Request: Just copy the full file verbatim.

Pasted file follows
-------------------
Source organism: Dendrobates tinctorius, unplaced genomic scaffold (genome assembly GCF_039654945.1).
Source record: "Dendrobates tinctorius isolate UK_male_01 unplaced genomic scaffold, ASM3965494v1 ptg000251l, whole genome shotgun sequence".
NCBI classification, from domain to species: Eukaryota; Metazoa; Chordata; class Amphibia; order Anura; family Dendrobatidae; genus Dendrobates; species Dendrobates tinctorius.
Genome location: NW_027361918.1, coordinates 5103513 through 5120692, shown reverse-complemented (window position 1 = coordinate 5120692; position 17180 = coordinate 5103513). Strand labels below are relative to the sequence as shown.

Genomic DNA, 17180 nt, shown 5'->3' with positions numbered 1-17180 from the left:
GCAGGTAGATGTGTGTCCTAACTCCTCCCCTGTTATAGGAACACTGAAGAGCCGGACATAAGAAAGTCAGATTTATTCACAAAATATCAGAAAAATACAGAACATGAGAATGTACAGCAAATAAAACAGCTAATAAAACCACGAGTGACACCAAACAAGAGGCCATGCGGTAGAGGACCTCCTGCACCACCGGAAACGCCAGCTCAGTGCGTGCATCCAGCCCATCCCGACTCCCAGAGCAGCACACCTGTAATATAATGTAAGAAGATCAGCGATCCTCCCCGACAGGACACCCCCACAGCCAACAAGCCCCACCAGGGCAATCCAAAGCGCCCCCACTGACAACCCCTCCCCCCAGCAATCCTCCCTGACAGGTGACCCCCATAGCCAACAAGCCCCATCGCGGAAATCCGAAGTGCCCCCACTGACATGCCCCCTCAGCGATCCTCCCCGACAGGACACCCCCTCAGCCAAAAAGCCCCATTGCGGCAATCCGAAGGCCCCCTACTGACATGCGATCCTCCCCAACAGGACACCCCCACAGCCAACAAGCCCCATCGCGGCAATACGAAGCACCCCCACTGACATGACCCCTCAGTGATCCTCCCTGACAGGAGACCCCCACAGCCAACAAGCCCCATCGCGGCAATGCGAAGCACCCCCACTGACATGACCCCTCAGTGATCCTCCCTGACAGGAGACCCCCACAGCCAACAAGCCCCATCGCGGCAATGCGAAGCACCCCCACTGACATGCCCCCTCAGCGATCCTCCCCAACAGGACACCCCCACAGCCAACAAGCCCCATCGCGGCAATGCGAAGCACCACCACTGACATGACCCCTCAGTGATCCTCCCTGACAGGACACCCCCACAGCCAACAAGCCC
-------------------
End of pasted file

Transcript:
Source organism: Dendrobates tinctorius, unplaced genomic scaffold (genome assembly GCF_039654945.1).
Source record: "Dendrobates tinctorius isolate UK_male_01 unplaced genomic scaffold, ASM3965494v1 ptg000251l, whole genome shotgun sequence".
NCBI classification, from domain to species: Eukaryota; Metazoa; Chordata; class Amphibia; order Anura; family Dendrobatidae; genus Dendrobates; species Dendrobates tinctorius.
Genome location: NW_027361918.1, coordinates 5103513 through 5120692, shown reverse-complemented (window position 1 = coordinate 5120692; position 17180 = coordinate 5103513). Strand labels below are relative to the sequence as shown.

Genomic DNA, 17180 nt, shown 5'->3' with positions numbered 1-17180 from the left:
GCAGGTAGATGTGTGTCCTAACTCCTCCCCTGTTATAGGAACACTGAAGAGCCGGACATAAGAAAGTCAGATTTATTCACAAAATATCAGAAAAATACAGAACATGAGAATGTACAGCAAATAAAACAGCTAATAAAACCACGAGTGACACCAAACAAGAGGCCATGCGGTAGAGGACCTCCTGCACCACCGGAAACGCCAGCTCAGTGCGTGCATCCAGCCCATCCCGACTCCCAGAGCAGCACACCTGTAATATAATGTAAGAAGATCAGCGATCCTCCCCGACAGGACACCCCCACAGCCAACAAGCCCCACCAGGGCAATCCAAAGCGCCCCCACTGACAACCCCTCCCCCCAGCAATCCTCCCTGACAGGTGACCCCCATAGCCAACAAGCCCCATCGCGGAAATCCGAAGTGCCCCCACTGACATGCCCCCTCAGCGATCCTCCCCGACAGGACACCCCCTCAGCCAAAAAGCCCCATTGCGGCAATCCGAAGGCCCCCTACTGACATGCGATCCTCCCCAACAGGACACCCCCACAGCCAACAAGCCCCATCGCGGCAATACGAAGCACCCCCACTGACATGACCCCTCAGTGATCCTCCCTGACAGGAGACCCCCACAGCCAACAAGCCCCATCGCGGCAATGCGAAGCACCCCCACTGACATGACCCCTCAGTGATCCTCCCTGACAGGAGACCCCCACAGCCAACAAGCCCCATCGCGGCAATGCGAAGCACCCCCACTGACATGCCCCCTCAGCGATCCTCCCCAACAGGACACCCCCACAGCCAACAAGCCCCATCGCGGCAATGCGAAGCACCACCACTGACATGACCCCTCAGTGATCCTCCCTGACAGGACACCCCCACAGCCAACAAGCCC